At the hotel was John, who works out of EC New York and whom I had actually met randomly last year at a party in New York through mutual friends, and Lykai,
EC NY+USA+SDEC NY+USA+SDEC NY+USA+SD

Loves a good shot tray!
who works out of EC San Diego. The hotel was super nice, but since EC isn’t paying for my pre-program accommodation, I opted for the cheaper option in the capital. We were hungry and thirsty for booze, so we headed out in to St. Julians’ to find a spot to eat and drink at. St. Julian’s/Paceville is a shopping, eating, and drinking area.

We settled at a place where i enjoyed sone Cisk Maltese beer and a pizza with onions, sun-dried tomatoes, and Maltese sausage - pretty decent. Then came the bar-hopping. Long story short, this ensued until 430am. The area is insane with packed bars and clubs. What's the best part? Parting with tweens! Thanks to a national drinking age of 16, Malta is definitely a teenage party destination. Oh well!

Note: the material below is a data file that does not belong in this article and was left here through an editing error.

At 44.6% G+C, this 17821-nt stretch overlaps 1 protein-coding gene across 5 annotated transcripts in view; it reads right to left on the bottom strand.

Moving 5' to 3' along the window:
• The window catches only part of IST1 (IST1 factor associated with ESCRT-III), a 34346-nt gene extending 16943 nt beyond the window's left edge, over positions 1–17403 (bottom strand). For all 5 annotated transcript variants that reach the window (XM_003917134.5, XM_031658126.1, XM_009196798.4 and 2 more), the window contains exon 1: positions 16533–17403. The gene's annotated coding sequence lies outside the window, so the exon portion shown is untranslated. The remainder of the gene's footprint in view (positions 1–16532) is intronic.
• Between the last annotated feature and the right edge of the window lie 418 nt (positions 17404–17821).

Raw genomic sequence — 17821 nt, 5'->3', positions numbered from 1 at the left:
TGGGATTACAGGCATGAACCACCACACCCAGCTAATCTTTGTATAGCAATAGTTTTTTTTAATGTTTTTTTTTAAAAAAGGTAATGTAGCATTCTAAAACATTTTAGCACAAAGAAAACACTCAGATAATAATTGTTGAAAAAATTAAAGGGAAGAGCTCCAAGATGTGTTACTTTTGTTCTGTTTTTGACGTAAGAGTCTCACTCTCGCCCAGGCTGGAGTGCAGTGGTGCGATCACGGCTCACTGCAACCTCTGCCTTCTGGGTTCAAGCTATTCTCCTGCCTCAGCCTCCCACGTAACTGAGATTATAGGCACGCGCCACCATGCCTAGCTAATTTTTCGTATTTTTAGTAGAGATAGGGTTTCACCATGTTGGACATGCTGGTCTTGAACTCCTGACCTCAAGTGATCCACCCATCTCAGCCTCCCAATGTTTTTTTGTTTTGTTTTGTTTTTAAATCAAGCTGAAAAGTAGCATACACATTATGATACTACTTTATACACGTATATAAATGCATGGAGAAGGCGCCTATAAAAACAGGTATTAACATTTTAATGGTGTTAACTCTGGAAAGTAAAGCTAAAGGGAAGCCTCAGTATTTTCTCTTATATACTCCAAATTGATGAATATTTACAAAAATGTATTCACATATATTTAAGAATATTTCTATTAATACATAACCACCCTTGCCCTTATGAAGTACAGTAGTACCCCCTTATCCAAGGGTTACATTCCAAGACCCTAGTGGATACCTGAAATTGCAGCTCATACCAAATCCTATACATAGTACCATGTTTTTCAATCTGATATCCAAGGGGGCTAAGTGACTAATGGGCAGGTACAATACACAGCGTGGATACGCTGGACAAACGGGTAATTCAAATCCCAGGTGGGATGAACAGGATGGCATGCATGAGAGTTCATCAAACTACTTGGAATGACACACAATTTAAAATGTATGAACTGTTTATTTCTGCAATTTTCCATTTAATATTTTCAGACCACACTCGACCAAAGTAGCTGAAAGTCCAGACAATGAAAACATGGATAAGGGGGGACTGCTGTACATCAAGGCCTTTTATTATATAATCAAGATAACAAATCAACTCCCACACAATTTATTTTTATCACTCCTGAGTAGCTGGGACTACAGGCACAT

I eventually cabbed home, totally getting ripped off but at 5am I wasn't in the mood. Calies Chris and chatted a bit, then passed out for the night.

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14th April 2012

The Getaway
Hey! Got an e-mail that you had updated your blog and I am so glad you did. Malta looks amazing! So beautiful and peaceful. I really want to go. Carly Rae playing is a good omen for the rest of the trip :) Have fun with the tweens and you better bring back one of their well-known falcons.
14th April 2012

Thanks for 'Merħba lil Malta!'!
I'm rather new here and haven't read very much. But Jeff, Your entry is what I think a such post should be. First of all it's very artless, unsophisticated - the text is informativ and detailed but flows so simply and naturally. It's just delight to read it: 'A fan of the entertainment selection', 'Food was edible', 'checked in for my Air Malta flight at abandoned ticket counter' 'This luck means disaster will certainly come on my way home'. Short and clear without any irony though with elegant nonchalance. Envy it! Good luck in Malta and elsewhere! From the British HotelFrom the British Hotel From the British HotelView across the Grand Harbor of the Three Cities an
14th April 2012

Off to a great start!
I'm fascinated by island culture and Malta looks intriguing. Looks like your trip is off to a great start. Seriously, 16 year old drinking age? That should make for some interesting bar hopping stories. Weather seems beautiful. Enjoy.